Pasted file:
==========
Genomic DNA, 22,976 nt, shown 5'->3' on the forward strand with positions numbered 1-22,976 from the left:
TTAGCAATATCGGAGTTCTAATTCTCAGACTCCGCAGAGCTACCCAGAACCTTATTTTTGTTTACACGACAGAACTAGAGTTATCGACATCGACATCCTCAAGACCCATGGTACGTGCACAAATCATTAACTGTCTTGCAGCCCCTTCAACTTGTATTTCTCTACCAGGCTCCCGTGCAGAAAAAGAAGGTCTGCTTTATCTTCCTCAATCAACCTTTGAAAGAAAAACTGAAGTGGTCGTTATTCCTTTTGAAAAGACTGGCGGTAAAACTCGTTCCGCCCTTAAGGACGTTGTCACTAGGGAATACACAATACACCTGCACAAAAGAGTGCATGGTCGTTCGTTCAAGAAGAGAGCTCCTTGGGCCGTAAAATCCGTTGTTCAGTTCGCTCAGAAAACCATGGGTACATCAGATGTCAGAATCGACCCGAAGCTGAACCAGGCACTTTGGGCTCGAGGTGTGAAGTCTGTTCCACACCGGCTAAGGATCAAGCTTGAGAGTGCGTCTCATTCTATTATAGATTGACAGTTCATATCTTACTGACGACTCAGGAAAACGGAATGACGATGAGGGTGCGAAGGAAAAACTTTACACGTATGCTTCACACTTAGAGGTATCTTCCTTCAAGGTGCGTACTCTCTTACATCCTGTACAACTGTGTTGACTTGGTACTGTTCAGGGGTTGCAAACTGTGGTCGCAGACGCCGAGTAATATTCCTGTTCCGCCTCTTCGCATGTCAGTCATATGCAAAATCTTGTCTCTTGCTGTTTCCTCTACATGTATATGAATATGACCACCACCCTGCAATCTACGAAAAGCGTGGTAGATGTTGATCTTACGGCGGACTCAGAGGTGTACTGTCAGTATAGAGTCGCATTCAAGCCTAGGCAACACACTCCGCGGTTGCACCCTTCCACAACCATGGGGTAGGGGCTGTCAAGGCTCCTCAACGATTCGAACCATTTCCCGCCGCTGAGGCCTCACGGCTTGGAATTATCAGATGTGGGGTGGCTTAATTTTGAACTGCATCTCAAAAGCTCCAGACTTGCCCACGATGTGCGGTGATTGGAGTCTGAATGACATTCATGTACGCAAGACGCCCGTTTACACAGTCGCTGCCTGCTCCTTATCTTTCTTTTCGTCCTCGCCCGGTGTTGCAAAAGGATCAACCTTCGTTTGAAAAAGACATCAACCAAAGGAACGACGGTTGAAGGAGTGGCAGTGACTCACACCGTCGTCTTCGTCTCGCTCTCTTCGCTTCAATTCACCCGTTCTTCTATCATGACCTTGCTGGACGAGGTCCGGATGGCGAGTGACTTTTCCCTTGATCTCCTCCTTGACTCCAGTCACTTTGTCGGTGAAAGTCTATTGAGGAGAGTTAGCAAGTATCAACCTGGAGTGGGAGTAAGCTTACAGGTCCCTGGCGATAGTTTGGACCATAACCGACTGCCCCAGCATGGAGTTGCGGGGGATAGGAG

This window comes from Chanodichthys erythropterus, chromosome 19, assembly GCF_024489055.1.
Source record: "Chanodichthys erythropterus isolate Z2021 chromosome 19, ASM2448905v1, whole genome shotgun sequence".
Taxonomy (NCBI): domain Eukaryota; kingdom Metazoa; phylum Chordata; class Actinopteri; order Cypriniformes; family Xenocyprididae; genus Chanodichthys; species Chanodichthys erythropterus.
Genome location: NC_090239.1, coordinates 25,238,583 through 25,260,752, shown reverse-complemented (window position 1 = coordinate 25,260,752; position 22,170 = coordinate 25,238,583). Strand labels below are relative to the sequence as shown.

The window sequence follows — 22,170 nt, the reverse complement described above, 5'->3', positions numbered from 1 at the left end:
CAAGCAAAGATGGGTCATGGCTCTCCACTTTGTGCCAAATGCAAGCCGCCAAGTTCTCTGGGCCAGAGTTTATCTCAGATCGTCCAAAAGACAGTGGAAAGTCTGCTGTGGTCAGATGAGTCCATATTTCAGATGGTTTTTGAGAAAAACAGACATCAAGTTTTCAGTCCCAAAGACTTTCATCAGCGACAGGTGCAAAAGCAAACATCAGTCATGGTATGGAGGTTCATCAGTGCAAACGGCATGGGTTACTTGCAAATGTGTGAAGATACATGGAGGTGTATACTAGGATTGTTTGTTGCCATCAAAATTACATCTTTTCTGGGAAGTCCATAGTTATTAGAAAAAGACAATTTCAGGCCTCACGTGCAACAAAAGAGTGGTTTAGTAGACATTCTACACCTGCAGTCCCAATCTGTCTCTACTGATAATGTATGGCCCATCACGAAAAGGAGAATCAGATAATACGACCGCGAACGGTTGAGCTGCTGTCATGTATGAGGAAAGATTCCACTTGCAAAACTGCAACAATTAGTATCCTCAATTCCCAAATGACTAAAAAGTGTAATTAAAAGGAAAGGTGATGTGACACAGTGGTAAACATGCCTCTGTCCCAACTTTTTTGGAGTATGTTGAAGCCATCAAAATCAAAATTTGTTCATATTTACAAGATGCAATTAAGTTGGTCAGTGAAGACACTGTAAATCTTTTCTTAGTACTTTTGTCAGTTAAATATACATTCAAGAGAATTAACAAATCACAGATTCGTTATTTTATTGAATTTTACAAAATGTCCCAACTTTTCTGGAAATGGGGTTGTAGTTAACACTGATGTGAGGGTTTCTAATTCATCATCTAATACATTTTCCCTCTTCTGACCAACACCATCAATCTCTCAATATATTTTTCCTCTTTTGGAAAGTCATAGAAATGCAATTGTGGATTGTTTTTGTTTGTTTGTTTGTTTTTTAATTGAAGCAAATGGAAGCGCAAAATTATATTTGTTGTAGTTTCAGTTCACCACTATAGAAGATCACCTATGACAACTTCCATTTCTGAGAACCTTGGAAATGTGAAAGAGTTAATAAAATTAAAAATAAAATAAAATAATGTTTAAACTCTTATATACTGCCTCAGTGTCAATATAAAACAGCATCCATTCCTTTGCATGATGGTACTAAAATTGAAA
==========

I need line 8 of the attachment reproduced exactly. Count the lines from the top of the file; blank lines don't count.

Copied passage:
CAAGCAAAGATGGGTCATGGCTCTCCACTTTGTGCCAAATGCAAGCCGCCAAGTTCTCTGGGCCAGAGTTTATCTCAGATCGTCCAAAAGACAGTGGAAAGTCTGCTGTGGTCAGATGAGTCCATATTTCAGATGGTTTTTGAGAAAAACAGACATCAAGTTTTCAGTCCCAAAGACTTTCATCAGCGACAGGTGCAAAAGCAAACATCAGTCATGGTATGGAGGTTCATCAGTGCAAACGGCATGGGTTACTTGCAAATGTGTGAAGATACATGGAGGTGTATACTAGGATTGTTTGTTGCCATCAAAATTACATCTTTTCTGGGAAGTCCATAGTTATTAGAAAAAGACAATTTCAGGCCTCACGTGCAACAAAAGAGTGGTTTAGTAGACATTCTACACCTGCAGTCCCAATCTGTCTCTACTGATAATGTATGGCCCATCACGAAAAGGAGAATCAGATAATACGACCGCGAACGGTTGAGCTGCTGTCATGTATGAGGAAAGATTCCACTTGCAAAACTGCAACAATTAGTATCCTCAATTCCCAAATGACTAAAAAGTGTAATTAAAAGGAAAGGTGATGTGACACAGTGGTAAACATGCCTCTGTCCCAACTTTTTTGGAGTATGTTGAAGCCATCAAAATCAAAATTTGTTCATATTTACAAGATGCAATTAAGTTGGTCAGTGAAGACACTGTAAATCTTTTCTTAGTACTTTTGTCAGTTAAATATACATTCAAGAGAATTAACAAATCACAGATTCGTTATTTTATTGAATTTTACAAAATGTCCCAACTTTTCTGGAAATGGGGTTGTAGTTAACACTGATGTGAGGGTTTCTAATTCATCATCTAATACATTTTCCCTCTTCTGACCAACACCATCAATCTCTCAATATATTTTTCCTCTTTTGGAAAGTCATAGAAATGCAATTGTGGATTGTTTTTGTTTGTTTGTTTGTTTTTTAATTGAAGCAAATGGAAGCGCAAAATTATATTTGTTGTAGTTTCAGTTCACCACTATAGAAGATCACCTATGACAACTTCCATTTCTGAGAACCTTGGAAATGTGAAAGAGTTAATAAAATTAAAAATAAAATAAAATAATGTTTAAACTCTTATATACTGCCTCAGTGTCAATATAAAACAGCATCCATTCCTTTGCATGATGGTACTAAAATTGAAA